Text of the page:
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Rethinking How to System Test Your BI Project, Part 3: Building Large Test Data Sets

Functional canary testing ensures that the solution exercises every business rule, but not that your ETL will work under the pressure of production loads. For the next set of tests, we need to think BIG DATA, as in large numbers of records. We also need to start thinking in terms of aggregates. The confidence of end users is gained when the additive records passing through your processing plant are proven against expected totals.

Your development team will use the so-called “sniff test” to use additive totals to validate the data loads against totals from other production systems. The test queries against these large test data sets will be summary in nature and will help to identify aberrant code and other issues. Later, the business testers will run similar tests during user acceptance testing, but don’t defer issue discovery to the business.

Here’s another reason not to belay large data set processing until the system moves to production. You don’t want to surprise users at the differences between what they know and what they don’t know – that is, their skepticism with the information in your new system against their almost evangelical faith in the current one. Your team needs to understand the differences and advise on these before UAT begins. If you let the business users find these issues first, convincing them that the new system is right (and the old one wrong or just plain different) is going to take a Herculean effort. You may have been there. I have to confess that I have been. Avoid as possible.

Big data sets also demonstrate the scalability of your code and test environment(s). Code that performs poorly can be tuned and retested using these large test data sets. You’ll need to ferret out code issues from infrastructure issues, as in processors, memory, I/0, and the size of both the development and test environments. Projects can have long data processing windows when production-sized loads are tested on shared or undersized environments. Take note of the scaling factor of your test versus production environments.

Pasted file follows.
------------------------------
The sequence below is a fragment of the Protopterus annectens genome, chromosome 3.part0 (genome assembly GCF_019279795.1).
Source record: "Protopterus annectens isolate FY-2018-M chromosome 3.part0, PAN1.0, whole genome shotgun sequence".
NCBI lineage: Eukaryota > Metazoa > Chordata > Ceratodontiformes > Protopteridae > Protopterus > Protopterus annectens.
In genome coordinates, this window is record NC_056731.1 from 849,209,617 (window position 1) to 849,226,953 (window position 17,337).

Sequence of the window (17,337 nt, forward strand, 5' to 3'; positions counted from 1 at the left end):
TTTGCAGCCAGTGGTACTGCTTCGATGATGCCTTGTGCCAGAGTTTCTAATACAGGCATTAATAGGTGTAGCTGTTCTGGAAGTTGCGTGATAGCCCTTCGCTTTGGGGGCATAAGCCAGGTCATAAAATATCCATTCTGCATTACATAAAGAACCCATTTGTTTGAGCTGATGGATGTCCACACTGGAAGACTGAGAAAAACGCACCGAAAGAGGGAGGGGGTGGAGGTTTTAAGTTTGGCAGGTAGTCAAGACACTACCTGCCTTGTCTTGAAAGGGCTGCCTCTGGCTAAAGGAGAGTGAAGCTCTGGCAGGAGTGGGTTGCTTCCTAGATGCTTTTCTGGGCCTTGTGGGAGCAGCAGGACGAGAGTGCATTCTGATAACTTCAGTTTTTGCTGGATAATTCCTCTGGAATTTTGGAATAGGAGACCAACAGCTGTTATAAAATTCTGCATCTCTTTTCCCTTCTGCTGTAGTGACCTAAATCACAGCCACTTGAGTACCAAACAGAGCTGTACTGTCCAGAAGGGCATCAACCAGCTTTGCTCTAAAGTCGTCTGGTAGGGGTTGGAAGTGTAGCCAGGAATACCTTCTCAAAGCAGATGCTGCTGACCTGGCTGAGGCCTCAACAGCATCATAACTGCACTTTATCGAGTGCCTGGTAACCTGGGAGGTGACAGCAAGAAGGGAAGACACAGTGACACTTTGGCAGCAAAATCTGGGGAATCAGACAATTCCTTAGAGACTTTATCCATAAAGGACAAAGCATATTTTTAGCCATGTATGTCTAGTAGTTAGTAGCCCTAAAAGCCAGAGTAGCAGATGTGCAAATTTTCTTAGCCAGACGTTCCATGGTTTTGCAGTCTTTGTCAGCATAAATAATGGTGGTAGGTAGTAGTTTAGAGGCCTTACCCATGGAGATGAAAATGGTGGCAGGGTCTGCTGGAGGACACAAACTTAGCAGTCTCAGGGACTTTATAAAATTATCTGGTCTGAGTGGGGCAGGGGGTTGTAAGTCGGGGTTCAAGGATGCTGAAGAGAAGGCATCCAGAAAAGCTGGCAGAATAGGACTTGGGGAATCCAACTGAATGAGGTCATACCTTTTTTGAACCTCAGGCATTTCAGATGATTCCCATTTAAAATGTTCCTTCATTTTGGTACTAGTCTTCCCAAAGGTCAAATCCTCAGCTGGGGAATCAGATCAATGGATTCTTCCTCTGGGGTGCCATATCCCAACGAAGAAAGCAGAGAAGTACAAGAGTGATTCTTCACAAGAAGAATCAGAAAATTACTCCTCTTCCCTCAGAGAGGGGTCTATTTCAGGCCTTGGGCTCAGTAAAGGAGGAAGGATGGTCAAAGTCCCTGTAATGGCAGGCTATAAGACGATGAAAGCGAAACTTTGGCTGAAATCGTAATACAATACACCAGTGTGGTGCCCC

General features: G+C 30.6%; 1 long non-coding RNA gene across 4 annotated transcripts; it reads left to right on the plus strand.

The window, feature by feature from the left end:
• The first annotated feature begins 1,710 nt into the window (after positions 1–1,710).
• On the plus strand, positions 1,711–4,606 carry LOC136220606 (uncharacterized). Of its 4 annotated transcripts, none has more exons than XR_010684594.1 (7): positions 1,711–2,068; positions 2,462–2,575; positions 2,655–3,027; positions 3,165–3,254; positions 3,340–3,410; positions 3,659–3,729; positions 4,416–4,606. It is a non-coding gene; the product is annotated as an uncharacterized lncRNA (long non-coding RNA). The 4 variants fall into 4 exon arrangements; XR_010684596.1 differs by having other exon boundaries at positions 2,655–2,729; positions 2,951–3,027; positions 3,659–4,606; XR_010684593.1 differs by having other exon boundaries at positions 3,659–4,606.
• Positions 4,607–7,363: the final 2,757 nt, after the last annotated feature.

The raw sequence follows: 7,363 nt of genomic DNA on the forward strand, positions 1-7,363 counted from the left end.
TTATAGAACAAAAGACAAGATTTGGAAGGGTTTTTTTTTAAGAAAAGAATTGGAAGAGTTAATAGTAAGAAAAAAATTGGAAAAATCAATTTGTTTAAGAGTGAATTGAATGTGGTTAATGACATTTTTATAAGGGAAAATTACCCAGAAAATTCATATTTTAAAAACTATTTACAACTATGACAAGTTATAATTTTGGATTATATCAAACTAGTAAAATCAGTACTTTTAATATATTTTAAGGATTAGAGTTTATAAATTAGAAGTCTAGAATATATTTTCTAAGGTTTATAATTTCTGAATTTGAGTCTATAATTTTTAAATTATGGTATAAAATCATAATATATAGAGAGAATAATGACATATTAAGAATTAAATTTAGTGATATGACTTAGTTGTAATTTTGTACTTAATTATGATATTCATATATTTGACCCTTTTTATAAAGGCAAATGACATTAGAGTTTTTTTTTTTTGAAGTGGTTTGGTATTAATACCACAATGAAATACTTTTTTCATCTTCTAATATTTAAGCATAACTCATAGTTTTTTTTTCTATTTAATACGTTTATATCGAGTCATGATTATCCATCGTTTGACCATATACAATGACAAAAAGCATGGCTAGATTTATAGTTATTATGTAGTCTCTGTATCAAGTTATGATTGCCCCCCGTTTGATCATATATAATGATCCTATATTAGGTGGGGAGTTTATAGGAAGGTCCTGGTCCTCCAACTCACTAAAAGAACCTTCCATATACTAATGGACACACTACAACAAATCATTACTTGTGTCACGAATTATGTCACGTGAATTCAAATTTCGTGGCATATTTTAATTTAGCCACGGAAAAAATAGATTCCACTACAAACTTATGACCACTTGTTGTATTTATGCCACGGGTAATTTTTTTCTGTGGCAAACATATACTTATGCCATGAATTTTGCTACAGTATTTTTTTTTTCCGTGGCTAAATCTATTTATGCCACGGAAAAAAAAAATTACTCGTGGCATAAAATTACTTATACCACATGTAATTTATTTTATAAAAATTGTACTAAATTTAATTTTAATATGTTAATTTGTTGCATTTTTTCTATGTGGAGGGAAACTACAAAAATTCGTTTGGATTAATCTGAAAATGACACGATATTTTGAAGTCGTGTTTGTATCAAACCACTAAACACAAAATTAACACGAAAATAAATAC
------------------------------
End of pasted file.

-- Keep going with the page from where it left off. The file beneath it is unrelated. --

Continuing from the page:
Let’s restate the best practices we just walked through:

  • Our project team needs to find the ‘tipping point’ for the quantity of data required to build user faith in the new system.
  • Our ETL testers need to work proactively to find the issues with the new system before our business users find them.
  • Our project team needs to work proactively to identify the differences between legacy (proven) systems and new (unproven) systems before discovery by our business users.
  • Our technical team needs to understand the influence of code versus environment on test performance.

Here are two techniques I use to help establish a baseline of big data.

Dimensional subsetting can be used when there are big history requirements (e.g., year over year comparison). Consider loading a dimensional subset of data. For example, if you have 5 large and 50 small customers, load the data for 1 large customer and 5 small customers for your large data test.  The output will show a full set of metrics for a subset of customers. The business will eagerly sign off on those results.

The cycle loading concept considers conflicting performance needs for historical versus cycle load processing.  For example, most BI processing systems do not scale linearly.  Hourly, daily or weekly load processes may work within service level agreement parameters, but a three year run of data may simply fail. A good practice is to design to run in cycles, both historical and ongoing.  The designers will work to make the processing cycle perform well, and the BI team will have a good sense of how the BI application will perform in production.  Tuning the BI application for a single megalithic history build will require extra time and coding that may actually cause regular cyclical processes to perform poorly.

Large test data sets enable your ETL team to reduce the time required to build confidence in the new system and will help propel your solution through UAT. Planning and creating these test data sets will take time, but ultimately you will gain acceptance of your solution much more quickly.

— Jim Van de Water contributed to this blog.